Appello asked delegates at the International Telecare and Telehealth Conference – and Twitter users following the event – to fill in the blank in the following question: “I believe what service users value most is…”. They created the video below to demonstrate their findings. It identifies that key words used by delegates were; ‘independence’, ‘reassurance’, ‘peace of mind’ and ‘convenience’.
Carl Atkey, head of Appello said: “We wanted to get real insight into how people in the telehealth and telecare industry think patients perceive telehealth. Words like ‘independence’ illustrate that telehealth and telecare can provide a real life-line to the people at the heart of the service, who often have no one else to rely on or who would like to have greater control over their long term condition. We want to obtain as many views as possible, so if you would like to tell us your opinion, tweet @talk2appello.”[This video is no longer available on this site but may be findable via an internet search]
It seems but yesterday that Telecare Aware readers were flagging up that the £3.2 million procurement by NHS North Yorkshire and York PCT (NYY) of Tunstall telehealth monitoring equipment (including ‘free’ implementation consultancy services but plus ongoing costs of £1.7m per year) looked too hasty, too large and too soon.
But no, it is over two years since NYY PCT responds to Telecare Aware item: The £3+ million telehealth spend that has achieved…what? was published.
So it gives editor Steve no pleasure at all to point you to the following article that appeared in the Yorkshire Post today: Telehealth revolution in tatters after snub by doctors. In short, the failure of the project to take off is causing the local Clinical Commissioning Groups (CCGs) that take over responsibility for it in April to question its future. The journalist dissects the issues so I shall leave it to him or her to do that for you.
However, if the CCGs do pull the plug on the project it will be interesting to see what happens with the taxpayers’ unused telehealth equipment that Tunstall has been paid for but not yet had to deliver. Does the contract entitle them to pocket the difference? Or perhaps one of the CCGs could take delivery of the remaining equipment and make it available to other Telehealth Pathfinder sites. One final question lingers… Where is Ernst & Young (Tunstall’s implementation consultancy subcontractors) [TA Jan 2012] and its reputed £1m fee in all this?*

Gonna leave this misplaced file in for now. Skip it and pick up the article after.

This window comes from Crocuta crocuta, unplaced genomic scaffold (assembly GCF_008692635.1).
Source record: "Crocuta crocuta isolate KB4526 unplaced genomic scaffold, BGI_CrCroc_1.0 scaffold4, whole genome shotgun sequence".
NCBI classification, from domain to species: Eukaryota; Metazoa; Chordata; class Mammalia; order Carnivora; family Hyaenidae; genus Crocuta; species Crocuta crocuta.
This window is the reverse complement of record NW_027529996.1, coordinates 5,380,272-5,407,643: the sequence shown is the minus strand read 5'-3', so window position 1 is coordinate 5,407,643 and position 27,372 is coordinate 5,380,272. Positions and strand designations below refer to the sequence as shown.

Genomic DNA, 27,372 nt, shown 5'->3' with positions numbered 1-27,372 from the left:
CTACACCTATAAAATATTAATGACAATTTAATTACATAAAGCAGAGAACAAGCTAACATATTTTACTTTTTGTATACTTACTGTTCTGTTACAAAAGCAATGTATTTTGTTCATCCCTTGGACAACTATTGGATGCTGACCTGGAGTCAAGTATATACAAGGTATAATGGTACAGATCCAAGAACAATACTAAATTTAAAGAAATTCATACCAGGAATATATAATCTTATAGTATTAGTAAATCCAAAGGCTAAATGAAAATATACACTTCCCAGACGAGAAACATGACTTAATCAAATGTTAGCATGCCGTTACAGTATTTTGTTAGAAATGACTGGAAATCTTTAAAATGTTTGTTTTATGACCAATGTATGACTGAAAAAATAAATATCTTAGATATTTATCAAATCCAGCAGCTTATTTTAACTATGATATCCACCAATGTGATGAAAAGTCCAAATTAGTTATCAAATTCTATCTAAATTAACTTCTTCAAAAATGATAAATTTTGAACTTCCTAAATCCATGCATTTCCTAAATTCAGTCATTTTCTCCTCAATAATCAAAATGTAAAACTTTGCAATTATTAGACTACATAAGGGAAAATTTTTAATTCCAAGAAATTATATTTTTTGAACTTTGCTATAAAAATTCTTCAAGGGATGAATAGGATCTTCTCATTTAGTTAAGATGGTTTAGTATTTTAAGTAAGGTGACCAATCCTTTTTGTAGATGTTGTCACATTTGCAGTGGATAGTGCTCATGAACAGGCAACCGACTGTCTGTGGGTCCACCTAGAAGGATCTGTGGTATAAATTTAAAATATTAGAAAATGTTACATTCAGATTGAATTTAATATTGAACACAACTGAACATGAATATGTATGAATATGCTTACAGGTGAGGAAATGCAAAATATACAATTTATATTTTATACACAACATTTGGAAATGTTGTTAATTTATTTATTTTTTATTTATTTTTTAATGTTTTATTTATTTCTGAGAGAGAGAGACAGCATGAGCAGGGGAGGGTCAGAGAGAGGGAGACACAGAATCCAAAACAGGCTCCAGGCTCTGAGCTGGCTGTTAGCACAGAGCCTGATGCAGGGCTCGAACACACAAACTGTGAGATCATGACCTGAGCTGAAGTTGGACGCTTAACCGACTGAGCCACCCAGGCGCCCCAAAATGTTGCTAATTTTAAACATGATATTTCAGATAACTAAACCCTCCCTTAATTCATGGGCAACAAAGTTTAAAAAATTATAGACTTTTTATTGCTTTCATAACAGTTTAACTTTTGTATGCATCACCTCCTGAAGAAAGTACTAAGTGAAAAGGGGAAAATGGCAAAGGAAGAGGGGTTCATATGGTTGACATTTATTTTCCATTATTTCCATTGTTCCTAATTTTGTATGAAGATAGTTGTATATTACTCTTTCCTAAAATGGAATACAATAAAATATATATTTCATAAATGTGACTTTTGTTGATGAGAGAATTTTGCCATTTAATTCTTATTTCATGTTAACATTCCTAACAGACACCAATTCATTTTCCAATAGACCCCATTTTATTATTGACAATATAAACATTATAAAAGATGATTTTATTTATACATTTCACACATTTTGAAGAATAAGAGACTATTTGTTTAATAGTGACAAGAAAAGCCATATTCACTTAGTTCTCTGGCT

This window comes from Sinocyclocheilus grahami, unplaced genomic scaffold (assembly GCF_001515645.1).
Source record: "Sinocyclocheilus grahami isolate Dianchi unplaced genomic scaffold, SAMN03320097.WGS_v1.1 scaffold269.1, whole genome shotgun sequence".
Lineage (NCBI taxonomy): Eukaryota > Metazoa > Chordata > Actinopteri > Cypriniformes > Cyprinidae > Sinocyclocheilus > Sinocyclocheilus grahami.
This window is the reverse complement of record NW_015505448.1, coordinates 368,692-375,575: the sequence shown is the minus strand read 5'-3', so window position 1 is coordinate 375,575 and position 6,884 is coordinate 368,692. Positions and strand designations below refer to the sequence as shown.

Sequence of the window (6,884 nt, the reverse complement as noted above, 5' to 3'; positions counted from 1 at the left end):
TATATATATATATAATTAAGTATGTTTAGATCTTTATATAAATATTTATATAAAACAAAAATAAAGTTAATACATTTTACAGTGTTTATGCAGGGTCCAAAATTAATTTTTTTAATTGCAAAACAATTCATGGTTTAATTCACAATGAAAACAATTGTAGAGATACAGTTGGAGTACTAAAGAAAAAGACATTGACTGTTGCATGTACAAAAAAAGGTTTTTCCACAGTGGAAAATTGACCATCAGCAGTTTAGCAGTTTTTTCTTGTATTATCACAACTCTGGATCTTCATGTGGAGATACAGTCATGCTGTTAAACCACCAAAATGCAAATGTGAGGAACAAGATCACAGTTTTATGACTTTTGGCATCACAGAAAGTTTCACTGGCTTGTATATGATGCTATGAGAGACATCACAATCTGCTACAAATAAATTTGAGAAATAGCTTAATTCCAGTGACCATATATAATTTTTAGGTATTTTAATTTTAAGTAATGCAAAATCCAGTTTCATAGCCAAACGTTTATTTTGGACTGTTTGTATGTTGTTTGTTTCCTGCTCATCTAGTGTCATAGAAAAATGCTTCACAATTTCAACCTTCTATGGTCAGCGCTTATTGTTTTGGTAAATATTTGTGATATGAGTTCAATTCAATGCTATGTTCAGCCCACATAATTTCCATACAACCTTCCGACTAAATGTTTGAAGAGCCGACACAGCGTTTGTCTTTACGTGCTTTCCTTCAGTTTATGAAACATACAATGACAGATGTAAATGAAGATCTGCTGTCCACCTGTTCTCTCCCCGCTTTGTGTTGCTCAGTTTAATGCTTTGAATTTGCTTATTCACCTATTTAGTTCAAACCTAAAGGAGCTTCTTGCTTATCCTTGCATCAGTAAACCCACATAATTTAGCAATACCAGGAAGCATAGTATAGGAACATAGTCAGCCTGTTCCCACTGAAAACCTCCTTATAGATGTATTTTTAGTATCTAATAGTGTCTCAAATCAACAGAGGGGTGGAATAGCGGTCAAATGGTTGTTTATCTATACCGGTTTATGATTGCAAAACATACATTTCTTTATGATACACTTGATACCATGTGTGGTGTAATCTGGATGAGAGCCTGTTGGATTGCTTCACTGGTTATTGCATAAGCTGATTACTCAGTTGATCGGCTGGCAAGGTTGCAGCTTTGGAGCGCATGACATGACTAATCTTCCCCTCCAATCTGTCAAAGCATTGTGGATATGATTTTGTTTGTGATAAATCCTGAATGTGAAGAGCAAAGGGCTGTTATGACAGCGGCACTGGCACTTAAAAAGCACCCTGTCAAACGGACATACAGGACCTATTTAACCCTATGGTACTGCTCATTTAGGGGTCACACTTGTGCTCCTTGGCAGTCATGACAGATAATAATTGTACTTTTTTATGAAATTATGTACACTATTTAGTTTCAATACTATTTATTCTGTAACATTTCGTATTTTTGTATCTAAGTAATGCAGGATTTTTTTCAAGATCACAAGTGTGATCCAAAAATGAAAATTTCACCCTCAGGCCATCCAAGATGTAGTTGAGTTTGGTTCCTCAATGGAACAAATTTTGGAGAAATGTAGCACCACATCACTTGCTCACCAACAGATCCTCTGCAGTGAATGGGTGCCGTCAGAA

* “For over two years now Ernst & Young have played a major part in deploying telehealth at scale in a number of NHS regions.” E&Y press release.
From one of our frequent commenters known as “Up North and to the Right’ or UNATTR:
Tonight at 19:30 GMT on the news programme BBC Inside Out South East:
One of the challenges facing the NHS is how to care for people with long-term illnesses such as diabetes, heart defects and chronic lung problems. These patients make up around 30% of patients yet account for 70% of the NHS’s costs.Telehealth is a new scheme where patients with long-term conditions monitor themselves at home using technology rather than going into hospital.
Kent is at the forefront of the scheme with around 800 patients using telehealth. But some doctors are not convinced, citing fears over increased GP workloads and concerns about whether patients will be able to use the computer technology. Others say the NHS reforms will also make it harder for telehealth to happen.
Inside Out asks whether the government’s plans to get more people onto telehealth are likely to succeed.
BBC Inside Out South East is broadcast on Monday, 21 January on BBC One at 19:30 GMT and nationwide (for readers in the UK) on the iPlayer for seven days thereafter.